Jeanne-Ruth Terrisse — Interview Passion Supply Chain

Jeanne-Ruth Ter­risse, Sup­ply Chain Meth­ods Man­ag­er at CHOMARAT TEXTILES INDUSTRIES has joined ALOER Con­sul­tants, the glob­al sup­ply chain expert firm. Her mis­sions are to orga­nize and devel­op the third-par­ty appli­ca­tion main­te­nance of the ERP Infor Blend­ing.

Her exper­tise in con­cepts, her expe­ri­ence in Sup­ply Chain meth­ods and con­tin­u­ous improve­ment as well as his knowl­edge of pro­duc­tion process­es enrich the team of consultants.

Pas­sion­ate about ori­en­teer­ing, ren­o­va­tion of old causse­nard hous­es and a for­mi­da­ble hand­ball play­er, Jeanne-Ruth lends her­self today to the Pas­sion Sup­ply Chain interview. 

Interview Passion Supply Chain

Jeanne-Ruth, we would like to know a lit­tle more about you and your job… 

What job did you dream of when you were a child?

When I was a child, my dream was to work in a med­ical profession.

Tell us about your studies and your atypical school career

My par­ents’ busi­ness led us to move sev­er­al times. Orig­i­nal­ly from Nor­mandy, I have lived in the Alli­er, Can­tal, Ardèche, and Isère. These moves have cer­tain­ly opened my mind and giv­en me a taste for trav­el. So, before I fin­ished high school, I decid­ed to go to Eng­land as an au pair and to take my Bac­calau­re­ate by cor­re­spon­dence. It was a great expe­ri­ence. Back in France, I decid­ed to con­tin­ue my stud­ies in inter­na­tion­al trade.

What was the trigger or experience that led you to become interested in Supply Chain?

At the end of my school­ing, I had the oppor­tu­ni­ty to join CHOMARAT TEXTILES INDUSTRIES, a com­pa­ny in the tex­tile indus­try as an export sales assis­tant. This fam­i­ly busi­ness gave me the oppor­tu­ni­ty to grow with­in the com­pa­ny. Thus, I was able to work in the dif­fer­ent depart­ments of the com­pa­ny: sales, plan­ning and sched­ul­ing, and pro­cure­ment dur­ing the first years.

After­wards, I par­tic­i­pat­ed in the devel­op­ment of the infor­ma­tion sys­tem under AS400, and final­ly, I was in charge of the Sup­ply Chain methods.

The choice to work in the Sup­ply Chain was very quick­ly obvi­ous to me. First of all, it uses prac­ti­cal­ly all the data in the infor­ma­tion sys­tem: mas­ter data, man­age­ment para­me­ters, trans­ac­tions, sales fore­casts, sched­ules, sim­u­la­tions, opti­miza­tions, flow mon­i­tor­ing, report­ing, etc. This is an area that I have mas­tered well. In addi­tion, it pro­vides a link between the var­i­ous depart­ments of the com­pa­ny: sales, mar­ket­ing, finance, pro­duc­tion and distribution.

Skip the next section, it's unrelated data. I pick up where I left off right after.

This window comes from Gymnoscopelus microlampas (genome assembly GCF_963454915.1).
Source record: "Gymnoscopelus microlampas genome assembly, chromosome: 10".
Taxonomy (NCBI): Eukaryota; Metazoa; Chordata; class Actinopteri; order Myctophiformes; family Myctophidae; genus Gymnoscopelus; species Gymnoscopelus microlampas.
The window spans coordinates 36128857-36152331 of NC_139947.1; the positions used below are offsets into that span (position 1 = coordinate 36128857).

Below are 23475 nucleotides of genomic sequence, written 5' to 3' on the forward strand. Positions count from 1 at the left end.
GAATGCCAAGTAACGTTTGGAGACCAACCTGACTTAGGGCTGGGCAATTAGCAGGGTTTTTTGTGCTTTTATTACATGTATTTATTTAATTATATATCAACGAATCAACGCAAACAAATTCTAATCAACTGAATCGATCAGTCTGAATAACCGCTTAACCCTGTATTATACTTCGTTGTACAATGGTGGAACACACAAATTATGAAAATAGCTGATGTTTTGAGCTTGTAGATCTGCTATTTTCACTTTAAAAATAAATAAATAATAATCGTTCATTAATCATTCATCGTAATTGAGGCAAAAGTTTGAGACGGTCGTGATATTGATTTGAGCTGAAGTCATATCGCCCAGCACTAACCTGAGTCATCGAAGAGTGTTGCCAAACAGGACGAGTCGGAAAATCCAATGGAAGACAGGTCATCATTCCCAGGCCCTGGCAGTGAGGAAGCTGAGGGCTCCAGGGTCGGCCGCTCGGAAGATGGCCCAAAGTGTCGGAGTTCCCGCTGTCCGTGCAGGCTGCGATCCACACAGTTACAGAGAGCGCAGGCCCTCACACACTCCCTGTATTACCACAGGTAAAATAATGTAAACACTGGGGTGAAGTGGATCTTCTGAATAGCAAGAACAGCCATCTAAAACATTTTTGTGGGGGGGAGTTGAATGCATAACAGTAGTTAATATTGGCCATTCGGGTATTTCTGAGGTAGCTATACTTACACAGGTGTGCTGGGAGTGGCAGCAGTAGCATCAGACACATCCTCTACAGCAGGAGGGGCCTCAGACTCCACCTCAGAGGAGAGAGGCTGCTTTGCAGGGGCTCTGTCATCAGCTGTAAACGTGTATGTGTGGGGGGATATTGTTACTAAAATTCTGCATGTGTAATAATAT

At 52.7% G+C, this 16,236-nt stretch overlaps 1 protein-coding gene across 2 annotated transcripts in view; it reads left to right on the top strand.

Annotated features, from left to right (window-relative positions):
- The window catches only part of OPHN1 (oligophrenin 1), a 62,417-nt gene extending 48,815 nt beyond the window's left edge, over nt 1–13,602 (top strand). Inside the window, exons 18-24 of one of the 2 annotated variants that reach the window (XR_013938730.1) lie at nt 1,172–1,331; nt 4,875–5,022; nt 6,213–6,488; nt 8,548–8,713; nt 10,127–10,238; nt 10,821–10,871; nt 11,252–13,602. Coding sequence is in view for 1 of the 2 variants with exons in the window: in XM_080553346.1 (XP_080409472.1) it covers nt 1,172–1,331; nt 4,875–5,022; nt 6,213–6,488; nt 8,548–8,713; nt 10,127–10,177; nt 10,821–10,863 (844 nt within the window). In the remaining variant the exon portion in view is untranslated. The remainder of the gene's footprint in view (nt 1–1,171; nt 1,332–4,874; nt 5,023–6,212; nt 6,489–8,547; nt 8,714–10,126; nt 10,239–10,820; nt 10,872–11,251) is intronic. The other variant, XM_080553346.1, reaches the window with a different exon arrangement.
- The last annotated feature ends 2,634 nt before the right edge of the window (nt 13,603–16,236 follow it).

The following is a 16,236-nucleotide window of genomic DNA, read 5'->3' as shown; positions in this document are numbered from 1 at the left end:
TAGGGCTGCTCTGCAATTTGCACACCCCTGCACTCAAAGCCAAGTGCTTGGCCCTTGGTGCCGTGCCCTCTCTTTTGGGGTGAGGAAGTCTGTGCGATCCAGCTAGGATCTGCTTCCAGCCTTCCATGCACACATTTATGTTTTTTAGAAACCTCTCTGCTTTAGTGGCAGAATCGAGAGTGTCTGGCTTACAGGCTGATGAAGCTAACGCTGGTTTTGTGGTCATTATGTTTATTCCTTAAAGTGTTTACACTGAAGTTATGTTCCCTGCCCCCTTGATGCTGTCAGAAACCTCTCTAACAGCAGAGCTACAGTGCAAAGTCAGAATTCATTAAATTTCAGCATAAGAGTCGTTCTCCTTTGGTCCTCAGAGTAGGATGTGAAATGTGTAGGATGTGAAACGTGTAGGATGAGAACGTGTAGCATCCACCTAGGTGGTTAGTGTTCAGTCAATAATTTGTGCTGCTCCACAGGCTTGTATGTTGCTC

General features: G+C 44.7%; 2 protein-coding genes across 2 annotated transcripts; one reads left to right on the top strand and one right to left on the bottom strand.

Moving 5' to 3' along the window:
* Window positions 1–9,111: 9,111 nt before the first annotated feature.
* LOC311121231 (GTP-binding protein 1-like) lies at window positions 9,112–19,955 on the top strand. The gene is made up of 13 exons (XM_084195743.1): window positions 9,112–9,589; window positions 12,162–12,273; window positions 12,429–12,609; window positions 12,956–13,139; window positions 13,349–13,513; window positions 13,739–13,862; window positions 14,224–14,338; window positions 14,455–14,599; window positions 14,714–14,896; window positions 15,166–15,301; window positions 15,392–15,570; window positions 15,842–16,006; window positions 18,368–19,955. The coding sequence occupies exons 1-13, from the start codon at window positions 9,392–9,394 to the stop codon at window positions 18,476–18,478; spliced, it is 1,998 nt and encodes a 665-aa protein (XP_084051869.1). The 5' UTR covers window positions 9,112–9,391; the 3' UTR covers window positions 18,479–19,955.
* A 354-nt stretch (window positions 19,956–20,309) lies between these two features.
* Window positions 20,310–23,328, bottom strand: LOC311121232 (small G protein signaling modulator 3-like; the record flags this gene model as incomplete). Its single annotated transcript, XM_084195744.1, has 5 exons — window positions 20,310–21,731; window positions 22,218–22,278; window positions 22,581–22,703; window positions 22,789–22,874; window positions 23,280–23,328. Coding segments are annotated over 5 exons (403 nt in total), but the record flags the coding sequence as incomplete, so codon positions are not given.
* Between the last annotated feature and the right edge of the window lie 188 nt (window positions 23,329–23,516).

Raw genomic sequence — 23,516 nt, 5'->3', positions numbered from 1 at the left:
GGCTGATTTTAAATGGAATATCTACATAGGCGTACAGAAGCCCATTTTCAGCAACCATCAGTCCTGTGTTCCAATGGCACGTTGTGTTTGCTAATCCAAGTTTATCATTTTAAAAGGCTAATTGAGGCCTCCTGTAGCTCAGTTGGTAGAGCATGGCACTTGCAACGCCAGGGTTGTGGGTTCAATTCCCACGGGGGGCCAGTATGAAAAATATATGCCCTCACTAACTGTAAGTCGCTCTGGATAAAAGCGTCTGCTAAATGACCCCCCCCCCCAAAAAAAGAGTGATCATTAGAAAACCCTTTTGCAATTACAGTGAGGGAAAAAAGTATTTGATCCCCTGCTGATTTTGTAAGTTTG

Sup­ply Chain implies a real con­sen­sus of the ser­vices to reach a com­mon goal. And as I do not like to be con­fined to a sin­gle prob­lem, the link between ERP with data and Sup­ply Chain, a trans­verse and col­lab­o­ra­tive busi­ness, came naturally.

What are the essential qualities for your job?

To work in Sup­ply Chain, you have to like to touch every­thing. You have to be a Swiss Army knife capa­ble of under­stand­ing dif­fer­ent issues and ana­lyz­ing the inter­ac­tions between the var­i­ous players.

Appre­ci­ate work­ing togeth­er and in con­sul­ta­tion is essential.

Your biggest challenge?

After 28 years in the tex­tile indus­try, decid­ing to change careers at age 50 was a real chal­lenge for me and a sol­id fam­i­ly project.

Today, I have to learn new tools and, above all, under­stand new pro­duc­tion process­es. Each client has its own issues and reg­u­la­tions. This is par­tic­u­lar­ly the case in the chem­i­cal, phar­ma­ceu­ti­cal and food indus­tries. It’s real­ly reward­ing and moti­vat­ing for me.

What is your proudest achievement?

The instal­la­tion of the S&OP process man­age­ment soft­ware.

Imple­ment­ing a fore­cast­ing and plan­ning tool such as Infor IBP (Inte­grat­ed Busi­ness Process) in a com­pa­ny where the exist­ing tools no longer met the needs, required a huge invest­ment in time and energy.

I had to quick­ly get up to speed on this soft­ware. Then I had to adapt it to our own prob­lems. I could then count on my ener­gy to moti­vate and train the teams and of course, to accom­pa­ny them in the change. The sat­is­fac­tion of see­ing the good results obtained, makes me say that it was real­ly worth it. Unfor­tu­nate­ly, the health cri­sis sus­pend­ed the deploy­ment of the last mod­ule of the tool.

What are the difficulties related to the nature of your job?

It is prob­a­bly the man­age­ment of inter­ac­tions between ser­vices. My inter­locu­tors are often users of IT solu­tions. They don’t know the tech­nique behind each action. They often have dif­fi­cul­ty express­ing their needs or pro­ject­ing them­selves onto dif­fer­ent modes of operation.

It is up to us to deci­pher and ana­lyze their needs and to remove the obsta­cles to change that the use of a new soft­ware implies.

If you had to describe your job in one image?

A Swiss Army knife with­out hesitation! Swiss Army Knife

With the digital revolution of the Supply Chain professions, the stakes are exciting. What is your point of view?

The health cri­sis has clear­ly high­light­ed the impor­tance for com­pa­nies to adapt quick­ly to unprece­dent­ed sit­u­a­tions. Only com­pa­nies equipped with dig­i­tal tools and flex­i­ble busi­ness process­es have the abil­i­ty to find new mod­els to opti­mize their sup­ply chain, includ­ing reduc­ing lead times, man­ag­ing inven­to­ry lev­els, etc.

Thus, com­pa­nies for which the sup­ply chain is at the heart of the process can work col­lab­o­ra­tive­ly in real time on cus­tomer demand, sales fore­casts, their own pro­duc­tion capac­i­ties and those of their sup­pli­ers, and thus meet mar­ket require­ments in a high­ly volatile environment.

Thank you Jeanne for par­tic­i­pat­ing in the Pas­sion Sup­ply Chain interview.